We spend boatloads of time in education circles talking about feedback. We talk about how important feedback is both for teachers, for students, and for parents. We talk about giving time for reflection so kids can process our feedback. We talk about what is good actionable feedback that drives learning, and we talk about feedback that can be seen as a waste of words. We talk about how to uplift our students and we talk about how to give our students opportunities to work through their failures. We talk about feedback a lot.
Those of you who have taught any part of the essay writing process in any discipline know the frustration teachers have with giving feedback. We spend hours writing feedback so that kids will take our feedback and make their work better. Few actually read that feedback, and even when given opportunities to reflect on the feedback, we will see few results.
Being an English and History teacher, I know the soul crushing weight of giving feedback. 15 to 20 minutes per paper times 40 or more papers would equal how much time giving feedback? I’m sure there have also been times that I have been guilty of crushing my students with an excessive amount of feedback on their work. There is always that paranoid part of me that thinks, “If I don’t say it all now, they will come back after the final grade and say, BUT YOU NEVER TOLD ME TO FIX THAT!”
Feedback is a two-way street. You have to learn to give it, and you need to learn to receive it. You have to know what to say, you have to know what is important for right now to drive student learning forward, and you have to know what to keep quiet about. And kids need to have more experience using feedback to move their learning forward. Students need to take the responsibility of learning on themselves, and rely more on their own instincts, rather than always relying on us to tell them what is wrong or right about what they have done. It is a fine balance.
This problem of feedback was shown to me in a glaring example when I went out with my father and my daughter to play golf. She is a tween, and has only swung a club a few times in her life. My father, an accomplished 3 season coach during his career, began offering his instruction and feedback. My daughter couldn’t take it. He kept repeating various examples of what was wrong and he kept repeating what she needed to do to make it right. When she couldn’t do it after many tries, she started to cry.
I explained that there IS crying in golf. (unlike baseball) I have cried numerous times when I was so frustrated by my efforts. Crying is a great release of tension and usually helps be sluff off the bad and move on with the good. And then I remembered what my dad had told me before we went out to play after a particularly hard lesson with my golf instructor. I gave her a hug and said, “I think we are done. You have lots of great feedback from Grandpa. Now let’s go out and play. But instead of trying to remember everything Grandpa told you, I want you to only focus on addressing the ball. Put the club next to the ball, almost touching it. Aim your body, feet, and club in the right direction, and swing.”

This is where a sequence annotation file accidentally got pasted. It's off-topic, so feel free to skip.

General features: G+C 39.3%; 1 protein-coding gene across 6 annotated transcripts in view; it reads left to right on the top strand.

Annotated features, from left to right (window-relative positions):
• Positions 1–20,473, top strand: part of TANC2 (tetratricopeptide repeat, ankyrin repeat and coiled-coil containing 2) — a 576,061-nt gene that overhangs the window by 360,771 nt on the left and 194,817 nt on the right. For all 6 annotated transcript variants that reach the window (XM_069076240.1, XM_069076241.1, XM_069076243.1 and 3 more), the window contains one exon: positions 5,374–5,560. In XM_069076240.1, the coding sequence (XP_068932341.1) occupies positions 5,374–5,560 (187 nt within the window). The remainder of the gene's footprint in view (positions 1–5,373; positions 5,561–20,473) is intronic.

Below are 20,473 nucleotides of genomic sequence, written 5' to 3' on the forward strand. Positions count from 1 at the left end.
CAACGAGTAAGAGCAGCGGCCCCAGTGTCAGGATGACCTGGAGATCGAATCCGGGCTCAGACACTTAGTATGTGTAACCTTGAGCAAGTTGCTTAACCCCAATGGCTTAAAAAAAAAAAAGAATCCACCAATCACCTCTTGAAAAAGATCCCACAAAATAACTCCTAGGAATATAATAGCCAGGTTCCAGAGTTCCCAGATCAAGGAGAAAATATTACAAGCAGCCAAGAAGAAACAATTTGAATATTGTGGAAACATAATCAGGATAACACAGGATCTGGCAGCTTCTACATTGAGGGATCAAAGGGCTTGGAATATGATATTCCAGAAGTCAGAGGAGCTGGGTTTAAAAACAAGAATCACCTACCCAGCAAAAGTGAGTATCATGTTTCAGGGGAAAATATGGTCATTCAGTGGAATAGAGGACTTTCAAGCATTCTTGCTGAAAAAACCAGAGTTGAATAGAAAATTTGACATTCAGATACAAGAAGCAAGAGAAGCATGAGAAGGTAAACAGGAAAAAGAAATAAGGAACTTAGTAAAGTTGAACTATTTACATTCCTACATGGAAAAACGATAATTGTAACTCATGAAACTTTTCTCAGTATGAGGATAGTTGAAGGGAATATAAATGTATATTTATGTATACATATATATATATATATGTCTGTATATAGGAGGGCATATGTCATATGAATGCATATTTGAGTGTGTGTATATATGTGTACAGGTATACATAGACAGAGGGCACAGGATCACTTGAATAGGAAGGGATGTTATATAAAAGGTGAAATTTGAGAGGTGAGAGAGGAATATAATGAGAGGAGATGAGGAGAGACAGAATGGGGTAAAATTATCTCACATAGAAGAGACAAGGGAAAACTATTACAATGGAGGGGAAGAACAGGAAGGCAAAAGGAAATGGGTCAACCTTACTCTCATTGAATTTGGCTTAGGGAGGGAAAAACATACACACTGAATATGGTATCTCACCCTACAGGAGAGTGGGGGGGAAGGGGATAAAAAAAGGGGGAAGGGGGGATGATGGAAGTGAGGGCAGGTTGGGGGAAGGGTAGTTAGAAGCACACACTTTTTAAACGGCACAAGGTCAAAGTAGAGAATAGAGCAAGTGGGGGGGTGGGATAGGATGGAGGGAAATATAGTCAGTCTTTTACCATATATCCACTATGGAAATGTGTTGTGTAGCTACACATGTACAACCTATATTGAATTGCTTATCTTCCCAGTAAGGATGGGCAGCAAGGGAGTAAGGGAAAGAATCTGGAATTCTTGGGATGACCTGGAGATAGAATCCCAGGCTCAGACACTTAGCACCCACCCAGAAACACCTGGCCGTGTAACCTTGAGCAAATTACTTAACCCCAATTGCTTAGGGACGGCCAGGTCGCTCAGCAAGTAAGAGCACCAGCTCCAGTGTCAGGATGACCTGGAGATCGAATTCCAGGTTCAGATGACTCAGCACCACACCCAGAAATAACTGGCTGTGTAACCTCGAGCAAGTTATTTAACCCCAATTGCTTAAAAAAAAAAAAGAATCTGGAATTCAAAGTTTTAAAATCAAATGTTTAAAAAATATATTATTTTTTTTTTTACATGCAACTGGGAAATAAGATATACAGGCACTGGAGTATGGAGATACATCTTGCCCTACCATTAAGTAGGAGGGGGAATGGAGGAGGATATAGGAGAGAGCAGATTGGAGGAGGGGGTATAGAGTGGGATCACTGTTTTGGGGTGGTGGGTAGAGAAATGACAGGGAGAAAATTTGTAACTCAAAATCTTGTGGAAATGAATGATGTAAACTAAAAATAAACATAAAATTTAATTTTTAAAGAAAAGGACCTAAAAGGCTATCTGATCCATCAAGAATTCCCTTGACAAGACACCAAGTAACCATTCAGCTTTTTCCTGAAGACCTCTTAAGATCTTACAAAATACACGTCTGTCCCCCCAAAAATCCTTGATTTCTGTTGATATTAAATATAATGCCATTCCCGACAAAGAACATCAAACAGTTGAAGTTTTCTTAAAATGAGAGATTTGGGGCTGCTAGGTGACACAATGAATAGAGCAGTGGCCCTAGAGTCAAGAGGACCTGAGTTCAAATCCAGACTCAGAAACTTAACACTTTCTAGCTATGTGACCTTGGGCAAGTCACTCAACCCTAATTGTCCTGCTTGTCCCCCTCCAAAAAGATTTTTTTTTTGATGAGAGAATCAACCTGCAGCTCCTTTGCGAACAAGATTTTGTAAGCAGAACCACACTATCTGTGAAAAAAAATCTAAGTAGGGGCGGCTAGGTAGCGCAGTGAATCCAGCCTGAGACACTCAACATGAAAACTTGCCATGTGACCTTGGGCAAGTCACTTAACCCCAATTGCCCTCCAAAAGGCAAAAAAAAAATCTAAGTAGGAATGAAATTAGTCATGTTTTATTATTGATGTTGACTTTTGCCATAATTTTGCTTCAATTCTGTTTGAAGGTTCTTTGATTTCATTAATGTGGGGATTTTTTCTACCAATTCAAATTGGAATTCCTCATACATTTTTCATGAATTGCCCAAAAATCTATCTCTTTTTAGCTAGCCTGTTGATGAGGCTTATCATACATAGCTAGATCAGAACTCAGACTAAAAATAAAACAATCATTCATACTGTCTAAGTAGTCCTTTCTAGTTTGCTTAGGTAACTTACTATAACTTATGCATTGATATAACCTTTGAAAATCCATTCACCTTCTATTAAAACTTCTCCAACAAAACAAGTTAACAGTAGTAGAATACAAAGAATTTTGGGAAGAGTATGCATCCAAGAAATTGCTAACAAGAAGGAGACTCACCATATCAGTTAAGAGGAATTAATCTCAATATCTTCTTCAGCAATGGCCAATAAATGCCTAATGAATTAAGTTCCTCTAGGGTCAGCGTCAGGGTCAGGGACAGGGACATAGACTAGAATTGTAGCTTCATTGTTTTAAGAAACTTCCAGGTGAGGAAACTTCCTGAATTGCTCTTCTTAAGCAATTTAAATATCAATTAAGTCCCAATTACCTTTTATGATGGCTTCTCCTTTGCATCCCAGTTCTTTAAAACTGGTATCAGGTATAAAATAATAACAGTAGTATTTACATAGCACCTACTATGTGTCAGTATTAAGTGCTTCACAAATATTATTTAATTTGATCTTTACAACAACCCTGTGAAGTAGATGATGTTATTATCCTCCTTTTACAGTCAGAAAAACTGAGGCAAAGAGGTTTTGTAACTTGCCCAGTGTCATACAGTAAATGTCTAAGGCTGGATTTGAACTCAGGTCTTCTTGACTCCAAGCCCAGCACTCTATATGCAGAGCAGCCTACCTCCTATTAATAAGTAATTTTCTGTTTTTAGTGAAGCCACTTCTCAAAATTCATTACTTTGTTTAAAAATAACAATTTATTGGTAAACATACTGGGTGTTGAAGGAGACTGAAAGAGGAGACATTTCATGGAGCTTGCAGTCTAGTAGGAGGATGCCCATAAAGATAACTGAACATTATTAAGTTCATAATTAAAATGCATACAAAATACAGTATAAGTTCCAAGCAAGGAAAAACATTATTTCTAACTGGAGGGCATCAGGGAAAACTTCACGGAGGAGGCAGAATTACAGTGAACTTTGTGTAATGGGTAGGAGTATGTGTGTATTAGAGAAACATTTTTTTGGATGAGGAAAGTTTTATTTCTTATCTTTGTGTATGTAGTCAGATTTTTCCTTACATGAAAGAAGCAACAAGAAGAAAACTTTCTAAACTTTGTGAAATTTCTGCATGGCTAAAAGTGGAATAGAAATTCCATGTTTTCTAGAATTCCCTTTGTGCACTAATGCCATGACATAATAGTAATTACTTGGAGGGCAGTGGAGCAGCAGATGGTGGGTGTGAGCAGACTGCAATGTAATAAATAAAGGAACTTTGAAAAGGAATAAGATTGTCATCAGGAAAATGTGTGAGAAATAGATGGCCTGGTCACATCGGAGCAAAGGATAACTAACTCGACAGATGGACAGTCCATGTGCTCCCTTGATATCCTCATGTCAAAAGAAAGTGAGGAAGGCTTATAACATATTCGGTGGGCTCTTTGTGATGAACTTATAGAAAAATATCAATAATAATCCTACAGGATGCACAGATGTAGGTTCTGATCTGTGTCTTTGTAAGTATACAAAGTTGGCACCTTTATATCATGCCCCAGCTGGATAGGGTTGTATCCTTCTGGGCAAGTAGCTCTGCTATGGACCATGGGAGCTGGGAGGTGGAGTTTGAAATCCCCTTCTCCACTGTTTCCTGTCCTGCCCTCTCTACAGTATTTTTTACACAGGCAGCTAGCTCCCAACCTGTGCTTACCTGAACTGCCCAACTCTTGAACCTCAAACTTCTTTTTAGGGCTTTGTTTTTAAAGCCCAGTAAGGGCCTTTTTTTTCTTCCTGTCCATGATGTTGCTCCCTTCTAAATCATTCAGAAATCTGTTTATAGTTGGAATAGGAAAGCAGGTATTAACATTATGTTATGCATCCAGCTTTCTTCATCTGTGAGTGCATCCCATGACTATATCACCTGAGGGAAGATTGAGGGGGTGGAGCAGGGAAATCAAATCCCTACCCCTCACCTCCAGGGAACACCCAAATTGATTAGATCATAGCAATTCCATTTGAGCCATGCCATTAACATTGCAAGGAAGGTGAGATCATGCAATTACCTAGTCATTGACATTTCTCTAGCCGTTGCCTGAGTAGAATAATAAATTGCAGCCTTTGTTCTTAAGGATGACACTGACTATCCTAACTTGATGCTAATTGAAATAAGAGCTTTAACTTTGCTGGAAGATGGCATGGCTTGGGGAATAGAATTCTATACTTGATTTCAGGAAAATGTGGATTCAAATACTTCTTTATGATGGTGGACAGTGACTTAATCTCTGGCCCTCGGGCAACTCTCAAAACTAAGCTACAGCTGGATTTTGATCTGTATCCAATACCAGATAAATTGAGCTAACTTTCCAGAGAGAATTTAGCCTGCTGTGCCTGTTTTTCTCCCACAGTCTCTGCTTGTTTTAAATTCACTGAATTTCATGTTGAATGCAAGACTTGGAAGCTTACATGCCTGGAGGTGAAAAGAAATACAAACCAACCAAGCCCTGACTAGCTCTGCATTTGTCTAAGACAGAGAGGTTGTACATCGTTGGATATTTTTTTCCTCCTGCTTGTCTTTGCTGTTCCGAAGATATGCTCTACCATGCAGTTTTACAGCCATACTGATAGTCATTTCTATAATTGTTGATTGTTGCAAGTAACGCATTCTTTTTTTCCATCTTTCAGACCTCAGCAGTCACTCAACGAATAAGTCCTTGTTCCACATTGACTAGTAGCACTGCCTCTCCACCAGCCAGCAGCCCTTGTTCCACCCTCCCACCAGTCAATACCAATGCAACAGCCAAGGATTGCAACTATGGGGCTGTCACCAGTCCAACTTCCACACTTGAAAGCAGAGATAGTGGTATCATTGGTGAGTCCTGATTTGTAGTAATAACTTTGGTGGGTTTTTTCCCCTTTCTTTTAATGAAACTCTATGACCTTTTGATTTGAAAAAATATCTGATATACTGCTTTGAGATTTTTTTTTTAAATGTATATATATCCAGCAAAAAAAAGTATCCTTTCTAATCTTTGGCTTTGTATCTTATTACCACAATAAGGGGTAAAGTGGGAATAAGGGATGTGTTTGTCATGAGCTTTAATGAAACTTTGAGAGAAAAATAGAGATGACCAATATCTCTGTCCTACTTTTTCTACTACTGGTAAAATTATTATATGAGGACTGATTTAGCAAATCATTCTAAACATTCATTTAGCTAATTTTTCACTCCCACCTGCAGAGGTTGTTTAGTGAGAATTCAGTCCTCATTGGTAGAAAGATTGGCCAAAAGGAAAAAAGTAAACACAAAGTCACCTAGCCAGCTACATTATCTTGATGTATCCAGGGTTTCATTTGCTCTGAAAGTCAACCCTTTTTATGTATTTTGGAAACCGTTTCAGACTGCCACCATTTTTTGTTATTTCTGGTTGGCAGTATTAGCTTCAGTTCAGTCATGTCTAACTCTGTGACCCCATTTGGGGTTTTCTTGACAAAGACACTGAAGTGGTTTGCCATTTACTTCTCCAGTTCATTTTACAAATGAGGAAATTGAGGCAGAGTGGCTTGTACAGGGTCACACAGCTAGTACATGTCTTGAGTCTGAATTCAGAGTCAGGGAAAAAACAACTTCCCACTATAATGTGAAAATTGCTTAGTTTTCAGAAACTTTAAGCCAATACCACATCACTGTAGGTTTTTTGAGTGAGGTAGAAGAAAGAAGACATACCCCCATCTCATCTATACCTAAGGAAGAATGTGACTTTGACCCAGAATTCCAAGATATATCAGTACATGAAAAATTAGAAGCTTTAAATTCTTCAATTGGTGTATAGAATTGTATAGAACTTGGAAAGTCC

After a couple of holes, she began to be happy with her successes and didn’t get bogged down by her mistakes. She only had to concentrate on one thing, she didn’t get bogged down in the parts that were unsuccessful. She started to swing the club better and begin to see what was working and what was not working. And she had to remember that this is a long process. It takes years and lots of practice to become a decent golfer. The point isn’t to be amazing, it is to enjoy the journey of trying to better your score each time.
I hope I remember this lesson when I start grading my student paragraphs this week. The point isn’t to spend 15 minutes giving as much feedback as possible. The point is to offer feedback of one to two things that will help right now to move the student forward. Yet at the same time we need to teach kids and parents that this is a process. This isn’t about what 2 things need to be done to get a 7. It is about how do we help the student/your child progress, even if that means progress might be the same grade as last time.
My daughter loved her time out there once she began to have a bit of success. What will I say to her on our next outing? Use your wedge only in the fairway. Why use clubs you can’t hit, when you know you can move forward with the wedge? Once you get really excellent with the wedge, then we can pull out the longer clubs for a new challenge.
If only History and English were that easy to teach in the current framework of a typical school. Imagine saying to a kid, once you get really good at this concept, we will move forward, you aren’t behind, you are right where you need to be. Imagine teaching to every individual child. Imagine if I worked students toward competencies and outcomes instead of grades. Imagine…
Enough of that. I think I need to take my own advice. Focus on one thing. Just one thing.